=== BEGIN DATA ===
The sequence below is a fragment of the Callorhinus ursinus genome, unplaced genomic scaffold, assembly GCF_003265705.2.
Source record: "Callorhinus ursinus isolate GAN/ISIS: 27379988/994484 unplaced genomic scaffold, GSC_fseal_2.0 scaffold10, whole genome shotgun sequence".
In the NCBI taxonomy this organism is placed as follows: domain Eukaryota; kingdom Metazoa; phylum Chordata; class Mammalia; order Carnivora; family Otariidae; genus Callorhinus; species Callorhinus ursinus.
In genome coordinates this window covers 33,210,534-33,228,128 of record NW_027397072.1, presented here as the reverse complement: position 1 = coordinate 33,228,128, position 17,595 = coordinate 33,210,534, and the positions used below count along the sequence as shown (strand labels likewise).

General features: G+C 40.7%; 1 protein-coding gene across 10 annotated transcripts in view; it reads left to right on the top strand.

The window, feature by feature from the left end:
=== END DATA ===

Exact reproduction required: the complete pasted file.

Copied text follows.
The sequence below is a fragment of the Callorhinus ursinus genome, unplaced genomic scaffold, assembly GCF_003265705.2.
Source record: "Callorhinus ursinus isolate GAN/ISIS: 27379988/994484 unplaced genomic scaffold, GSC_fseal_2.0 scaffold10, whole genome shotgun sequence".
In the NCBI taxonomy this organism is placed as follows: domain Eukaryota; kingdom Metazoa; phylum Chordata; class Mammalia; order Carnivora; family Otariidae; genus Callorhinus; species Callorhinus ursinus.
In genome coordinates this window covers 33,210,534-33,228,128 of record NW_027397072.1, presented here as the reverse complement: position 1 = coordinate 33,228,128, position 17,595 = coordinate 33,210,534, and the positions used below count along the sequence as shown (strand labels likewise).

General features: G+C 40.7%; 1 protein-coding gene across 10 annotated transcripts in view; it reads left to right on the top strand.

The window, feature by feature from the left end: